More than 40,000 store workers, two thirds of them women, argued it was unfair that staff in its distribution depots, mostly men, get paid more. Asda insisted the jobs were not comparable. However, the Supreme Court yesterday ruled against the supermarket in what a union chief called a “massive victory”. Lawyers representing store workers say distribution-depot staff get between £1.50 and £3 an hour more.
The next stage is to determine whether the roles are of an equal value – with the whole process potentially dragging on for years.
The GMB union called on the company to discuss the next stage of the compensation claim.
Susan Harris, GMB legal director, said: “This is amazing news and a massive victory for Asda’s predominantly women shop-floor workforce. We are proud to have supported our members in this litigation and helped them in their fight for pay justice.
“Asda has wasted money on lawyers’ bills chasing a lost cause, losing appeal after appeal, while tens of thousands of retail workers remain out of pocket.
“We now call on Asda to sit down with us to reach agreement on the back pay owed to our members – which could run to hundreds of millions of pounds.” Lawyers say the ruling will have implications for other retailers.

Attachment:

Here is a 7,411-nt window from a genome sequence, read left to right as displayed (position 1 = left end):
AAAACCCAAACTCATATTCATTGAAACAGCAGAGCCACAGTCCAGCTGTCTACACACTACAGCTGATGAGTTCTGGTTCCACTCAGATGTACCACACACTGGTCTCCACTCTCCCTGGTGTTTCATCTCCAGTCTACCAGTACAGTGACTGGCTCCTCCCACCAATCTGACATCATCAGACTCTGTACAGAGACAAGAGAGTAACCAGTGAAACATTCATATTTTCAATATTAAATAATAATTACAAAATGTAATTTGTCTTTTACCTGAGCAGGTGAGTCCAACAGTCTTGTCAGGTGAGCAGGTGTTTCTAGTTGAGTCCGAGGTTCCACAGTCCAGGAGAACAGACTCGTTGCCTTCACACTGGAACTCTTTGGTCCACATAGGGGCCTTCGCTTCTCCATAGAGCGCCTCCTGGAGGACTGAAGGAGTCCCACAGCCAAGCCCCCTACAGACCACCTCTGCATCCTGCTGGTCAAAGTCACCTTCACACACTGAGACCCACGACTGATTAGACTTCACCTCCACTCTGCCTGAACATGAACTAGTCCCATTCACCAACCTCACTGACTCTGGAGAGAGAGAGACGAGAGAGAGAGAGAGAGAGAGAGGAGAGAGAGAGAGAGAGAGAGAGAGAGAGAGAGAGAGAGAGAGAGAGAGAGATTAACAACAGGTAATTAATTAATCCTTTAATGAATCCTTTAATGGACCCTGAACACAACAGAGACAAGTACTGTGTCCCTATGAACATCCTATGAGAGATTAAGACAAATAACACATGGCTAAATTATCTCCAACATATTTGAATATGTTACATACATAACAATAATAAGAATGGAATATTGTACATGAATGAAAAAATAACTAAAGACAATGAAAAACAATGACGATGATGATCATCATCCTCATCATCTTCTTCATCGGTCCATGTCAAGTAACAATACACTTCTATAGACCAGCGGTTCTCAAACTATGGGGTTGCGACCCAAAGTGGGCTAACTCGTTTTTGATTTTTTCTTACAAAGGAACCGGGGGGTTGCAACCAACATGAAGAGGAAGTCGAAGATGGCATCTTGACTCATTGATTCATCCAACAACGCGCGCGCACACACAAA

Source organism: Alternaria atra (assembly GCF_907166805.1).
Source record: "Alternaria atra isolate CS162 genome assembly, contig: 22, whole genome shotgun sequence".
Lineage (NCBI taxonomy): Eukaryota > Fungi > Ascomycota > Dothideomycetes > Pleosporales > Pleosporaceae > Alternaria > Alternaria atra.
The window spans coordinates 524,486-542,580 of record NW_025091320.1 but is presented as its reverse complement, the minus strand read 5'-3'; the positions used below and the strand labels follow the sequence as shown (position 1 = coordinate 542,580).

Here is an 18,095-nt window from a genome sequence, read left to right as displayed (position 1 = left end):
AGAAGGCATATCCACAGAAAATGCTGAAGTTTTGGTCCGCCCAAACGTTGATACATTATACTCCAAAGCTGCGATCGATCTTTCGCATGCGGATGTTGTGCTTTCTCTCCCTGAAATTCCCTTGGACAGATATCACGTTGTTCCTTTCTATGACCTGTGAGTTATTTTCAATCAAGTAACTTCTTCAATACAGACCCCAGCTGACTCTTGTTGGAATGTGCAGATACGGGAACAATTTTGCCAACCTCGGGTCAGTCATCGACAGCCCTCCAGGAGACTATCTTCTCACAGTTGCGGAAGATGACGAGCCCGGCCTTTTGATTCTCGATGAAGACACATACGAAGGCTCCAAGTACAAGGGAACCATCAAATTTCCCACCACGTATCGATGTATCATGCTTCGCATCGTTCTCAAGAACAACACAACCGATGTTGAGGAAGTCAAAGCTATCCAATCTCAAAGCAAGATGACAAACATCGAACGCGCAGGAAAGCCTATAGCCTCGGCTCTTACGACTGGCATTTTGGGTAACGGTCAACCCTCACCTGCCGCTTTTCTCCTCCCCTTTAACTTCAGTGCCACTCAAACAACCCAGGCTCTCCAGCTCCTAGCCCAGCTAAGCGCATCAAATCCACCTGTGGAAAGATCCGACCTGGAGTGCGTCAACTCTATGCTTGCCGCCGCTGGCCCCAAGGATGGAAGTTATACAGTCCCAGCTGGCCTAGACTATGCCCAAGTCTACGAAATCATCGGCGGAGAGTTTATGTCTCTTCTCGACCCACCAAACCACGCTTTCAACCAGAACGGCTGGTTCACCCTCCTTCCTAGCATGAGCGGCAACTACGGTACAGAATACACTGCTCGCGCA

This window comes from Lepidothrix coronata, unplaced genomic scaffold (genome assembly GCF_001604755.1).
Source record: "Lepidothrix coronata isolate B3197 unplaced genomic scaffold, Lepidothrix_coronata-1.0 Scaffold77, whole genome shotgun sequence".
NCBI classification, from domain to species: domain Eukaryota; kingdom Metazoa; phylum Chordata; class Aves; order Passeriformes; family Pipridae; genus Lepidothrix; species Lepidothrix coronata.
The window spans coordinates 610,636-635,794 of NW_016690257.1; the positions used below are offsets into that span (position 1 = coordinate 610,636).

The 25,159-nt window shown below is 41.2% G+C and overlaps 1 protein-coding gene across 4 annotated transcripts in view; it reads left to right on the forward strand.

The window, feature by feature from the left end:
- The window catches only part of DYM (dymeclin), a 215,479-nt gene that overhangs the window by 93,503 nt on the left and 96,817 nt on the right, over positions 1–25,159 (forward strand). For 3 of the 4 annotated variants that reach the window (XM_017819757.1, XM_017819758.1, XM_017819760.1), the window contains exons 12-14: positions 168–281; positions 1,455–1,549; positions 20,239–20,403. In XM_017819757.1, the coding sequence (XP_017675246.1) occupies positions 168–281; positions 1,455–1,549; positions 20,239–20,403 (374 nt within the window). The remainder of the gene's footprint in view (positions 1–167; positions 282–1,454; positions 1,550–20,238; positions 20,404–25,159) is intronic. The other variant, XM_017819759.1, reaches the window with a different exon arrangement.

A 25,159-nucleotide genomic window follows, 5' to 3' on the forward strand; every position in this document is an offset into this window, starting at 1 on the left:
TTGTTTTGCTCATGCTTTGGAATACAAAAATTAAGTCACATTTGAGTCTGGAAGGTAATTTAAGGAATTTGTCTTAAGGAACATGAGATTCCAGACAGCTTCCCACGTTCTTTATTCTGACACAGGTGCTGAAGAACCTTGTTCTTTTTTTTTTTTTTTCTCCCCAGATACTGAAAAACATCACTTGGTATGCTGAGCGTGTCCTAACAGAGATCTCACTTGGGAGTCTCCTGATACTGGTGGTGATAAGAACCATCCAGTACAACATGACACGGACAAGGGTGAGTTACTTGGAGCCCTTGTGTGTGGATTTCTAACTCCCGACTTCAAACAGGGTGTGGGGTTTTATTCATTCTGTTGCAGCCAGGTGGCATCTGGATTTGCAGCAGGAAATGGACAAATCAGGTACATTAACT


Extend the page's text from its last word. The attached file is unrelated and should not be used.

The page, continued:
Lauren Lougheed, of law firm Leigh Day, said: “We are delighted that our clients have cleared such a big hurdle in their fight for equal pay. It’s our hope that Asda will now stop dragging its heels and pay their staff what they are worth.”
Wendy Arundale, who worked for Asda for 32 years, said: “I am delighted that shop-floor workers are one step closer to achieving equal pay.
“I loved my job, but knowing that male colleagues working in distribution centres were being paid more left a bitter taste in my mouth.”
Kate Gorton, one of the claimants, said the pay difference was “significant”.
Ms Gorton, who worked in Asda stores in Stoke-on-Trent, Staffs, and Coventry, said: “This case goes back to 2016, so Asda should have resolved it a long time ago.”
Felicia Willow, chief executive of the Fawcett Society, said: “This doesn’t mean the fight for equal pay is won, but it does mean employers must take a long, hard look at their pay structures.”
The ruling is a setback for the store, which was recently bought by the billionaire Issa brothers.
A spokesman for Asda said: “We are defending these claims because the pay in our stores and distribution centres is the same for colleagues doing the same jobs regardless of their gender. Retail and distribution are very different sectors with their own distinct skill sets and pay rates.”